And while I love those beautiful posts about various themed lessons, I need to take them with a grain of salt. The goal is to teach my child, and I am going to do it the best that I can with what I have, because that’s my situation. The success is not found in the image of the thing, but in the thing itself. I want to raise lifelong learners, and that is going to be messy. Because life is messy, learning is trial and error, and the more I try to control it, the less I am giving my child the ability to make his own way.
Our First Day of School
So we started preschool yesterday. I woke up well before the sun to the pitter patter of rain. I did a few yoga stretches, sipped a hot cup of coffee, tidied Levi’s desk, reviewed my lesson plans, and opened a journal to document my feelings. In the journal, which was a gift, my sweet sister had written the following inspirational words by my favorite poet, Mary Oliver: “Instructions for living a life. Pay attention. Be astonished. Tell about it.”
The words were like sunshine to my soul. Yes. This is what living is, and it is also what teaching is.
With that mantra in the back of my mind, I went through the day. We worked on a puzzle, made baked oatmeal, dressed, and took a few photos before the “school day” began.
And things went…well…as to be expected. Levi and Lucy fought over flashlights while we tried singing “This Little Light of Mine.” Then, Lucy pooped through her clothes, so I had to stop and change her. Levi only wanted to glue stuff, and was madly disappointed when I put the glitter glue away. One of the books I chose for read-aloud was too complex. A neighbor knocked on the door, and the conversation, while pleasant, broke up our learning time. We prepared to go on a Leaf Hunt, but Levi couldn’t find his “noculars” and was very upset when we couldn’t find them. Then, when we were eating lunch, he knocked over his glass of hand-squeezed lemonade and it shattered all over the deck.
But, all in all, it was a good. Levi enjoyed using glitter glue and sorting out his found leaves into piles of green and brown. He liked the hand-made lacing cards and squeezing lemons with the hand press. He climbed trees and found spider webs and told me stories. One thing Levi especially enjoyed was taking pictures with my camera (something I did not plan for). He snapped this beautiful, artful photo of a leave quite on purpose, I think. It’s a beautiful memento from our first day of school.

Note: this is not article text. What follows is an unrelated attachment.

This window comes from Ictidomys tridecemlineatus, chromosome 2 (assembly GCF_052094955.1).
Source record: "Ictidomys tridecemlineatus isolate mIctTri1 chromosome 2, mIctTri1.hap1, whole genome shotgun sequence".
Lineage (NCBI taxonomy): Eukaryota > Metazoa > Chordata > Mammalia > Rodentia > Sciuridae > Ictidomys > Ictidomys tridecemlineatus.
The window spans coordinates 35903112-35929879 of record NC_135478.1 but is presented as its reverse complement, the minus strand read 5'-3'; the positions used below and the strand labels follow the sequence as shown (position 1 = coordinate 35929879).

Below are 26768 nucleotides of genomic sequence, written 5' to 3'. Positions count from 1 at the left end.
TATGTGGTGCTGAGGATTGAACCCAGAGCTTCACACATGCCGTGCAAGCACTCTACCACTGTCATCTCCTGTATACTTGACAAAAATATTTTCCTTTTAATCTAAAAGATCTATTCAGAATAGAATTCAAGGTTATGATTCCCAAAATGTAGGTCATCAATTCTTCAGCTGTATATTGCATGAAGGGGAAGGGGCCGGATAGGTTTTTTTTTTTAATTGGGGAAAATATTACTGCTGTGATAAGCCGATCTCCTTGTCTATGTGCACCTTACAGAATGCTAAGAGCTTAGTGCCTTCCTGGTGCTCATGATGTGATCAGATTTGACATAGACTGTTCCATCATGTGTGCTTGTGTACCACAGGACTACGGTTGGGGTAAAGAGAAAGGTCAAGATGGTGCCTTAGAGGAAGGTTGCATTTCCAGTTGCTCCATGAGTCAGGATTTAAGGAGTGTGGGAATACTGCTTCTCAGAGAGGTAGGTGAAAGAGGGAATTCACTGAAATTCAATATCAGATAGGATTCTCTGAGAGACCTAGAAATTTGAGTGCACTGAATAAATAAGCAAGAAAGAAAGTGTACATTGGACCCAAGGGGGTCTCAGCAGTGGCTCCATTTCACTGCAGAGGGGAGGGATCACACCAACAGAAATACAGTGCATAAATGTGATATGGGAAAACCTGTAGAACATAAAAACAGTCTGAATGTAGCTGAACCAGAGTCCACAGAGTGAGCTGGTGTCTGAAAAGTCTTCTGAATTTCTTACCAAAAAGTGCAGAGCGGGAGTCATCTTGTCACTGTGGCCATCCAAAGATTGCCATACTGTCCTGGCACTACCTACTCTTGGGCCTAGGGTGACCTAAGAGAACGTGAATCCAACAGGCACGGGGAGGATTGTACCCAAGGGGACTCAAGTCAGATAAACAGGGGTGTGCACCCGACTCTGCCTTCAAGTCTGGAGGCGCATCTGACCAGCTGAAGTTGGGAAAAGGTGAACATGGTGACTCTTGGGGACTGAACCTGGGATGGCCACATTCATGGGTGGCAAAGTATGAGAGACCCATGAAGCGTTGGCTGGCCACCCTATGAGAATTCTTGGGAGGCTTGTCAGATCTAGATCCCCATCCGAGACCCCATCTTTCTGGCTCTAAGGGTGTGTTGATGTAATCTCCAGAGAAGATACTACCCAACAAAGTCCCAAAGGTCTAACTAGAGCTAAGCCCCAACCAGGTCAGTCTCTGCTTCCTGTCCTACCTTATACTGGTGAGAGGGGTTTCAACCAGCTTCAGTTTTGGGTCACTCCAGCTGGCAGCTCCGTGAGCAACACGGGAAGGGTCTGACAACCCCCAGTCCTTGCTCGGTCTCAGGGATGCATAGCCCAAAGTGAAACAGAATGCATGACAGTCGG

Lucy did well, too. She enjoyed collecting acorns into a little bin while she and Levi played on the deck. She liked the music and going on a nature walk. And she only ate one crayon.
Looking, Listening, Learning Together
I wanted to first teach Levi the letter “L” because that’s the first letter of his name. He already can write it and identify it, but I wanted to reinforce all the awesome words that start with the same letter, words like life, looking, learning, listening, laughing, and, of course, the greatest of all, love. We got to enjoy all of those great “L” words that first day.
I think homeschooling Levi is going to be very good for our relationship. We had more intentional time together than we’ve had in a while, and he told me he loved me on two separate occasions, a rare and sweet treat.
I’m so grateful for this opportunity. I know it won’t always be Pinterest-worthy perfection, but that’s ok, even good. What matters is, my son and I will be looking, listening, and learning together.
Here’s to a great year.